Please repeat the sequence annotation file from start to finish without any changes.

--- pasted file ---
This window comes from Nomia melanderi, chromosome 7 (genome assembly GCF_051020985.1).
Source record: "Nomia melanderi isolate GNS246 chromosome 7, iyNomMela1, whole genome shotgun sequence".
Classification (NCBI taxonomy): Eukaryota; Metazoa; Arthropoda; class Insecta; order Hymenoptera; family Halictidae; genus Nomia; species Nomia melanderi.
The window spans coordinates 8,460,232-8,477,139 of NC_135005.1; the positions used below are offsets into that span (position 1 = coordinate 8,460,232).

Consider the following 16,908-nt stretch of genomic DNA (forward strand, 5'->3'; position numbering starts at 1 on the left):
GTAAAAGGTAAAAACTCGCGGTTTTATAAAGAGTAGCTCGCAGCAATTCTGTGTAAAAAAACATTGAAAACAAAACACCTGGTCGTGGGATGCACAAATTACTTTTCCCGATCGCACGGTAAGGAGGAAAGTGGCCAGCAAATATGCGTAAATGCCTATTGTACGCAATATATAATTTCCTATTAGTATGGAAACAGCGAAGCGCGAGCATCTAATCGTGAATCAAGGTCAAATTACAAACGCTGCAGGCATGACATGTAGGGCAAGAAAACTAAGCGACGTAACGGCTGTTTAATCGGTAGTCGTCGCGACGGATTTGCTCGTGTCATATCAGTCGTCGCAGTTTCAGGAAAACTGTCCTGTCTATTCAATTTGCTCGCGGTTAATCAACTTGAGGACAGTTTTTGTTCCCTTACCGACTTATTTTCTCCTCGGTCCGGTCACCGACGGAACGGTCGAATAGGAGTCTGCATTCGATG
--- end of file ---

This window comes from Nomia melanderi, chromosome 7 (genome assembly GCF_051020985.1).
Source record: "Nomia melanderi isolate GNS246 chromosome 7, iyNomMela1, whole genome shotgun sequence".
Classification (NCBI taxonomy): Eukaryota; Metazoa; Arthropoda; class Insecta; order Hymenoptera; family Halictidae; genus Nomia; species Nomia melanderi.
The window spans coordinates 8,460,232-8,477,139 of NC_135005.1; the positions used below are offsets into that span (position 1 = coordinate 8,460,232).

Consider the following 16,908-nt stretch of genomic DNA (forward strand, 5'->3'; position numbering starts at 1 on the left):
GTAAAAGGTAAAAACTCGCGGTTTTATAAAGAGTAGCTCGCAGCAATTCTGTGTAAAAAAACATTGAAAACAAAACACCTGGTCGTGGGATGCACAAATTACTTTTCCCGATCGCACGGTAAGGAGGAAAGTGGCCAGCAAATATGCGTAAATGCCTATTGTACGCAATATATAATTTCCTATTAGTATGGAAACAGCGAAGCGCGAGCATCTAATCGTGAATCAAGGTCAAATTACAAACGCTGCAGGCATGACATGTAGGGCAAGAAAACTAAGCGACGTAACGGCTGTTTAATCGGTAGTCGTCGCGACGGATTTGCTCGTGTCATATCAGTCGTCGCAGTTTCAGGAAAACTGTCCTGTCTATTCAATTTGCTCGCGGTTAATCAACTTGAGGACAGTTTTTGTTCCCTTACCGACTTATTTTCTCCTCGGTCCGGTCACCGACGGAACGGTCGAATAGGAGTCTGCATTCGATG